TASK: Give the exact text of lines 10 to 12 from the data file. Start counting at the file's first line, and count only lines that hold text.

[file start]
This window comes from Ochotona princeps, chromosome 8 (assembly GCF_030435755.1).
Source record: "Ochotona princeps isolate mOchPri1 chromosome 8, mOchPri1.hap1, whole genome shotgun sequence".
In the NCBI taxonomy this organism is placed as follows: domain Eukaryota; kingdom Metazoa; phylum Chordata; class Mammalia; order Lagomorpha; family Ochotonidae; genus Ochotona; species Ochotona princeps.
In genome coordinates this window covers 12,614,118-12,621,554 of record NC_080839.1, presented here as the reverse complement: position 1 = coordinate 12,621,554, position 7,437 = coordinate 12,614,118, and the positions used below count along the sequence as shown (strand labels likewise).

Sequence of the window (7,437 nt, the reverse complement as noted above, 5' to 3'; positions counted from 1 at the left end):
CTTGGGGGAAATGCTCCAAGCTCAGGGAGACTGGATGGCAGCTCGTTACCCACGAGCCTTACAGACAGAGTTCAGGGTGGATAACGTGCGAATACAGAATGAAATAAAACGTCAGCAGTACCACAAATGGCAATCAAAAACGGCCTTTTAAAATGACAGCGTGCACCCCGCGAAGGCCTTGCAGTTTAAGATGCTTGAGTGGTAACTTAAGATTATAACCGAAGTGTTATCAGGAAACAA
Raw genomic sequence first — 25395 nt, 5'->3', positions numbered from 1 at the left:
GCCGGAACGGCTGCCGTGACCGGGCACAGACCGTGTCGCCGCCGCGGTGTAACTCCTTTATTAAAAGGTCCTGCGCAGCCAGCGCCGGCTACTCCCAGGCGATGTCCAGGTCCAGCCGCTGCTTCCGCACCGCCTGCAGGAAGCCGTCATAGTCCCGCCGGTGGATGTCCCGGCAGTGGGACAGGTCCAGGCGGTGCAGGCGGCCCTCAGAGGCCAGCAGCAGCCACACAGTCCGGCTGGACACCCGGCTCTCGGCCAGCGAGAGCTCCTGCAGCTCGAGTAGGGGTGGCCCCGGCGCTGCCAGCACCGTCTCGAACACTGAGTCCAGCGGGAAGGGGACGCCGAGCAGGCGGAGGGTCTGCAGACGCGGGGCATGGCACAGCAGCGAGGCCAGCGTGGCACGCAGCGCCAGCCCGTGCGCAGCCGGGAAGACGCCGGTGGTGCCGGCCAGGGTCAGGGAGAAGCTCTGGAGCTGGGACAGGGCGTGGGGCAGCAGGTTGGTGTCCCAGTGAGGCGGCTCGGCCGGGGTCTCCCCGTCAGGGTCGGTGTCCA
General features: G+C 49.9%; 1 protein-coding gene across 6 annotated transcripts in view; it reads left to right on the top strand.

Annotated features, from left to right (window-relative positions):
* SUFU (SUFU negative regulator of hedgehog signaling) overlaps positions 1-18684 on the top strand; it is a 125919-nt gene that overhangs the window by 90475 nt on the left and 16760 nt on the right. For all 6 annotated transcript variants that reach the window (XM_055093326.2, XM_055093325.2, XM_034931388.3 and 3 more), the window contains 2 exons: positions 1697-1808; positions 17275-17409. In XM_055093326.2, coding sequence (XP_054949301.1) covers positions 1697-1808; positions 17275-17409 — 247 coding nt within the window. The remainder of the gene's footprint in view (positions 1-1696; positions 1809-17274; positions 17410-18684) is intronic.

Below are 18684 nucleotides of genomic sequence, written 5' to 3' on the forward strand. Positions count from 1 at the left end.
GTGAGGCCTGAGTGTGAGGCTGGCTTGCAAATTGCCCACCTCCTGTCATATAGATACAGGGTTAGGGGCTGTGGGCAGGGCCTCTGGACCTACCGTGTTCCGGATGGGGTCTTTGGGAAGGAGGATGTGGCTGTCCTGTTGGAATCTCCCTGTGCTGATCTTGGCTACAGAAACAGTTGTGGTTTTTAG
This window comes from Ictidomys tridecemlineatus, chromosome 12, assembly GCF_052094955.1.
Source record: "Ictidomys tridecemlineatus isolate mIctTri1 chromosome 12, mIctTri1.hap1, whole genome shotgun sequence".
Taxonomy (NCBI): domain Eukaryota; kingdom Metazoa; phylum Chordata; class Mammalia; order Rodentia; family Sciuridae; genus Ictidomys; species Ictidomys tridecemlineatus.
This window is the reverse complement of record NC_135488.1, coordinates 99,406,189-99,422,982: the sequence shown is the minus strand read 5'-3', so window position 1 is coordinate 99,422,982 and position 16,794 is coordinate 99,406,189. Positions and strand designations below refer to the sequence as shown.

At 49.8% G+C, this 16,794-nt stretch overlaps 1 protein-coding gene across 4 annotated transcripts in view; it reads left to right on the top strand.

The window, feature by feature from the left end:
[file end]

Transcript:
Annotated features, from left to right (window-relative positions):
* SUFU (SUFU negative regulator of hedgehog signaling) overlaps positions 1-18684 on the top strand; it is a 125919-nt gene that overhangs the window by 90475 nt on the left and 16760 nt on the right. For all 6 annotated transcript variants that reach the window (XM_055093326.2, XM_055093325.2, XM_034931388.3 and 3 more), the window contains 2 exons: positions 1697-1808; positions 17275-17409. In XM_055093326.2, coding sequence (XP_054949301.1) covers positions 1697-1808; positions 17275-17409 — 247 coding nt within the window. The remainder of the gene's footprint in view (positions 1-1696; positions 1809-17274; positions 17410-18684) is intronic.

Below are 18684 nucleotides of genomic sequence, written 5' to 3' on the forward strand. Positions count from 1 at the left end.